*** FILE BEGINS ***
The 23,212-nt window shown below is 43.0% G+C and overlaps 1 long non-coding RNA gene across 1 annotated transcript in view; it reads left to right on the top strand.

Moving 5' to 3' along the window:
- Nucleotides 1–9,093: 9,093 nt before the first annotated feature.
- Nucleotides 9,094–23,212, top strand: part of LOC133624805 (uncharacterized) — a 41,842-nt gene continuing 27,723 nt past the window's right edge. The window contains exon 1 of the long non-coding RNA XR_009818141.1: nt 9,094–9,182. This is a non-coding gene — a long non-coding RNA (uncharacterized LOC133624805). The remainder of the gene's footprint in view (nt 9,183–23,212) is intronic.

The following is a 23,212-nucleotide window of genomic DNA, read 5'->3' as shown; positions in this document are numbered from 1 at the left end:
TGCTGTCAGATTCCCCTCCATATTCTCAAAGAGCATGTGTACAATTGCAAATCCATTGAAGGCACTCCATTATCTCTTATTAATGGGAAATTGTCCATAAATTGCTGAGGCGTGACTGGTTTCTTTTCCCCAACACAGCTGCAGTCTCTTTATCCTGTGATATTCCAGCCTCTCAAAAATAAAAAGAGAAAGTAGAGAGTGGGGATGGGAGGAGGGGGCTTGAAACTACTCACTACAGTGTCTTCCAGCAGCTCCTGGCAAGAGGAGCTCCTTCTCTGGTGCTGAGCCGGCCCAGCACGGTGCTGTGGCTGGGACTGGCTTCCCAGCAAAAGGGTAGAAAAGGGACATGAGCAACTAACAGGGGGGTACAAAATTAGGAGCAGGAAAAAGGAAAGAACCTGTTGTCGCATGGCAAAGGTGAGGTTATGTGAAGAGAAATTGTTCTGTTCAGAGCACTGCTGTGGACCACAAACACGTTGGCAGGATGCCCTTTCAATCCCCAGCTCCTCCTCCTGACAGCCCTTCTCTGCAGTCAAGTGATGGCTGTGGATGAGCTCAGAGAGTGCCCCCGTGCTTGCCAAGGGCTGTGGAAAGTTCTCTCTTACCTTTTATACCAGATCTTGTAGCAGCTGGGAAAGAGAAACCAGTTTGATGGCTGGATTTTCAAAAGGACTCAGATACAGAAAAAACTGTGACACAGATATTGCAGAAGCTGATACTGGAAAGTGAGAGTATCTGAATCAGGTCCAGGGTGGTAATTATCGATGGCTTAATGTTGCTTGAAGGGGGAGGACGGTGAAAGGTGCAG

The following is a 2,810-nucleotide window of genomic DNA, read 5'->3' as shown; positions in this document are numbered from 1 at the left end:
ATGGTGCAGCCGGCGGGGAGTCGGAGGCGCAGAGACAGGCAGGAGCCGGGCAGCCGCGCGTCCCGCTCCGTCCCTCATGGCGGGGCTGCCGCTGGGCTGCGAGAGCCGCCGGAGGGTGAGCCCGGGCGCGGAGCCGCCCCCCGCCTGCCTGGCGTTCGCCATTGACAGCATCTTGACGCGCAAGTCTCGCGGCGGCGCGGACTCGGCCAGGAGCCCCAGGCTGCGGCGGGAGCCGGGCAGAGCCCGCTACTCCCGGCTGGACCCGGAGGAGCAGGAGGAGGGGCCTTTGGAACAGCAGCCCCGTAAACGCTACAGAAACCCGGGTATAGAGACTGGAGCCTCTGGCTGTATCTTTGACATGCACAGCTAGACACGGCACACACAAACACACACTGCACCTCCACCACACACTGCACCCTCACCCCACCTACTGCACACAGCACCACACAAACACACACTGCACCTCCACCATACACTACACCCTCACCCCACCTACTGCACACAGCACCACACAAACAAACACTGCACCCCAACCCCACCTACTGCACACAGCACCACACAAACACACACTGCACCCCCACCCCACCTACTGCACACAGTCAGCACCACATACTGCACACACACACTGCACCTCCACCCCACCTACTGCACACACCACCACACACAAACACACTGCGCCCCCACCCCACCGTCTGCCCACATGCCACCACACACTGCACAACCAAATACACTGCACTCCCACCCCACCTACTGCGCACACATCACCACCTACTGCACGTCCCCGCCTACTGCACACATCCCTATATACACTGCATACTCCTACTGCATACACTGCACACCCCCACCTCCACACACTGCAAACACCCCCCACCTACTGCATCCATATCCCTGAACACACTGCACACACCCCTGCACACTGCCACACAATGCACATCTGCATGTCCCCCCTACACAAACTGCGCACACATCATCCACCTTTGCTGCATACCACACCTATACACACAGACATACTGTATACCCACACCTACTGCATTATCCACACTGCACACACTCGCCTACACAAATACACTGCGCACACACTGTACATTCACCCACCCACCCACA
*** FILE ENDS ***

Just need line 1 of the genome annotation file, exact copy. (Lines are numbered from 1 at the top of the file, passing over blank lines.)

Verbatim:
The 23,212-nt window shown below is 43.0% G+C and overlaps 1 long non-coding RNA gene across 1 annotated transcript in view; it reads left to right on the top strand.